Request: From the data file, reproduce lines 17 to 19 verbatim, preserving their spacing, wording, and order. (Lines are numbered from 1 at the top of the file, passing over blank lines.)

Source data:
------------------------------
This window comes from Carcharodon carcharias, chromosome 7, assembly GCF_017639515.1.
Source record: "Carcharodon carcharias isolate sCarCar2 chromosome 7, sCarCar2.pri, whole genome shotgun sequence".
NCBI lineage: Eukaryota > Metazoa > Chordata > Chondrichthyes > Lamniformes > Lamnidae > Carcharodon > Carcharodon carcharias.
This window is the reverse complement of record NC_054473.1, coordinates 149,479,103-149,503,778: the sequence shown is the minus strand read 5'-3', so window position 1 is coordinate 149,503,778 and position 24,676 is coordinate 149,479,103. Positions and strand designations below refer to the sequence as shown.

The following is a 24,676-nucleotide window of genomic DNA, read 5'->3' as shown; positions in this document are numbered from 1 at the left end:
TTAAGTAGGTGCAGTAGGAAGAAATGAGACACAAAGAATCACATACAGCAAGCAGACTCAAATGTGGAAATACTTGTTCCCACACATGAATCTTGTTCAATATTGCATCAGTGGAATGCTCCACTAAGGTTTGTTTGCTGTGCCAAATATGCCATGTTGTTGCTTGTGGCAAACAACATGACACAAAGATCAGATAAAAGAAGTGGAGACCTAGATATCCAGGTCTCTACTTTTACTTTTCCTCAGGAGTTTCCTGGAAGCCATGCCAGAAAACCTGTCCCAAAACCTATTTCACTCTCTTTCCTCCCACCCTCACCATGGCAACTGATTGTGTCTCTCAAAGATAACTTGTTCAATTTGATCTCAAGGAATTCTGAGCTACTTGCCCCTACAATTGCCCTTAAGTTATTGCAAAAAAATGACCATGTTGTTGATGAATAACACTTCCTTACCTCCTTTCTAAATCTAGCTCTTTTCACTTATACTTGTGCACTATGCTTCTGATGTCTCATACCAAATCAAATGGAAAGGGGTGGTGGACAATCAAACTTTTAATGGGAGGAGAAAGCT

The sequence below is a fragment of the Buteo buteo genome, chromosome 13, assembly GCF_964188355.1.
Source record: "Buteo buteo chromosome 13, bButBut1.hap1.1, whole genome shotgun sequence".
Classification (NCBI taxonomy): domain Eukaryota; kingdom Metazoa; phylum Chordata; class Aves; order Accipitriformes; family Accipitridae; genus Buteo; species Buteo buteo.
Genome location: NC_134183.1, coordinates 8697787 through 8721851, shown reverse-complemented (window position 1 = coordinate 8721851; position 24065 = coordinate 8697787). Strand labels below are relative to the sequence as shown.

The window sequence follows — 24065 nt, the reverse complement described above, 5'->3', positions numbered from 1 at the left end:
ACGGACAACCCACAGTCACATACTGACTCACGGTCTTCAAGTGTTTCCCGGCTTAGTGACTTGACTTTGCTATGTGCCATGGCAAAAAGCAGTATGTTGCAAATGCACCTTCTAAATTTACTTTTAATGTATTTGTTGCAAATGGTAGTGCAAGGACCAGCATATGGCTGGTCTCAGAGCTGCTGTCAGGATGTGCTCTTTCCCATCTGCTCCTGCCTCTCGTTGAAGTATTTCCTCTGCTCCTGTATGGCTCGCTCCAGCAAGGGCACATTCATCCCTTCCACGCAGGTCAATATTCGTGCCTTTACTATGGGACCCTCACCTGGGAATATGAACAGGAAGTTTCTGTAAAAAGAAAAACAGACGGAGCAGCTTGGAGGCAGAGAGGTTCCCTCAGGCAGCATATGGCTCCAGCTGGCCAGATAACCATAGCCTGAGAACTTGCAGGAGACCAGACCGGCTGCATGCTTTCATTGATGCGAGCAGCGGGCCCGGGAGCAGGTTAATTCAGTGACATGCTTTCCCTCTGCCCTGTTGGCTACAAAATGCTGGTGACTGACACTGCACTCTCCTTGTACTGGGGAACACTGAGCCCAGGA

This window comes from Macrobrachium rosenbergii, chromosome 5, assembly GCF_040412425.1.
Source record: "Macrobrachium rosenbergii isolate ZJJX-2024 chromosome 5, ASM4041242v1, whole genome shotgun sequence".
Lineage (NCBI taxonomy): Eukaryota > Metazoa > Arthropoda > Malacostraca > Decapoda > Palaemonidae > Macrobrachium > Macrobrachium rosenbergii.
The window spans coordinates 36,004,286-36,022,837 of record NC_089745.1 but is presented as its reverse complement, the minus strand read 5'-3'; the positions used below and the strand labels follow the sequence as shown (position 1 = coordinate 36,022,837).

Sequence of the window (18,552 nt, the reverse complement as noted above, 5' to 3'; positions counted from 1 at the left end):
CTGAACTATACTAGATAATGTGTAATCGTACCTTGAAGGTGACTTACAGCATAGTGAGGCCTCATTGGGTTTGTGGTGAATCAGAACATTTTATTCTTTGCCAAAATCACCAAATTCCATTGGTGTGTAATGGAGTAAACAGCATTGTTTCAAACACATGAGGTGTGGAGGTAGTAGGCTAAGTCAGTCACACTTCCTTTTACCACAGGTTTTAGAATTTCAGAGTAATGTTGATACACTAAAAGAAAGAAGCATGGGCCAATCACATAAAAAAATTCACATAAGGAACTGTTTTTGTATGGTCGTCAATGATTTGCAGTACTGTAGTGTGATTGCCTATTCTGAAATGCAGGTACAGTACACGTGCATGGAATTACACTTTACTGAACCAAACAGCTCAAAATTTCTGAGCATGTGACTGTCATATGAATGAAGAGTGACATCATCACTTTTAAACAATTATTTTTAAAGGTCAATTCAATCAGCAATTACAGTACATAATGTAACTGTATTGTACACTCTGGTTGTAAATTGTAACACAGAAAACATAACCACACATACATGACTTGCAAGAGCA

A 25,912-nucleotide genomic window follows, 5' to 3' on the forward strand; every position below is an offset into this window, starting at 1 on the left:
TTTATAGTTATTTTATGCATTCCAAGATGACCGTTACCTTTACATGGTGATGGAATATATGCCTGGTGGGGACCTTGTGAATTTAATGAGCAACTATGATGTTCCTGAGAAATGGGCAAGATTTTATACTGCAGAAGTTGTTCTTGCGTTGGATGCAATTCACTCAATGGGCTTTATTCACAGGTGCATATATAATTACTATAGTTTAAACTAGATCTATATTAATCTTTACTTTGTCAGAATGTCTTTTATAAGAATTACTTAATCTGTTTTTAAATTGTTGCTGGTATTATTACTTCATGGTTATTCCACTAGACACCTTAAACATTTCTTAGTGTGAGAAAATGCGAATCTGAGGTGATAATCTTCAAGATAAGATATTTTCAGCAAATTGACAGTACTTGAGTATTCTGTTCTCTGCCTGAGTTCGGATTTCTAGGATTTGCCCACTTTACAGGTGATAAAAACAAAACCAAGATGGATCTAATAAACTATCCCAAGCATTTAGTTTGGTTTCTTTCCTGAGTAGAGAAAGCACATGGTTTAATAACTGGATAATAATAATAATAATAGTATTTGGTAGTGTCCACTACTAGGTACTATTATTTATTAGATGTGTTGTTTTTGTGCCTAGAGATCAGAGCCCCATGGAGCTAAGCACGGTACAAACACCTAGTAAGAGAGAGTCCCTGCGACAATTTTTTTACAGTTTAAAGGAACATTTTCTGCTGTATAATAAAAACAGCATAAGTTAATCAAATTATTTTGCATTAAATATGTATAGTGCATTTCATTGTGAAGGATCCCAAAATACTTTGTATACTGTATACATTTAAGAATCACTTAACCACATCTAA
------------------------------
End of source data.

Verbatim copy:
Sequence of the window (18,552 nt, the reverse complement as noted above, 5' to 3'; positions counted from 1 at the left end):
CTGAACTATACTAGATAATGTGTAATCGTACCTTGAAGGTGACTTACAGCATAGTGAGGCCTCATTGGGTTTGTGGTGAATCAGAACATTTTATTCTTTGCCAAAATCACCAAATTCCATTGGTGTGTAATGGAGTAAACAGCATTGTTTCAAACACATGAGGTGTGGAGGTAGTAGGCTAAGTCAGTCACACTTCCTTTTACCACAGGTTTTAGAATTTCAGAGTAATGTTGATACACTAAAAGAAAGAAGCATGGGCCAATCACATAAAAAAATTCACATAAGGAACTGTTTTTGTATGGTCGTCAATGATTTGCAGTACTGTAGTGTGATTGCCTATTCTGAAATGCAGGTACAGTACACGTGCATGGAATTACACTTTACTGAACCAAACAGCTCAAAATTTCTGAGCATGTGACTGTCATATGAATGAAGAGTGACATCATCACTTTTAAACAATTATTTTTAAAGGTCAATTCAATCAGCAATTACAGTACATAATGTAACTGTATTGTACACTCTGGTTGTAAATTGTAACACAGAAAACATAACCACACATACATGACTTGCAAGAGCA

A 25,912-nucleotide genomic window follows, 5' to 3' on the forward strand; every position below is an offset into this window, starting at 1 on the left: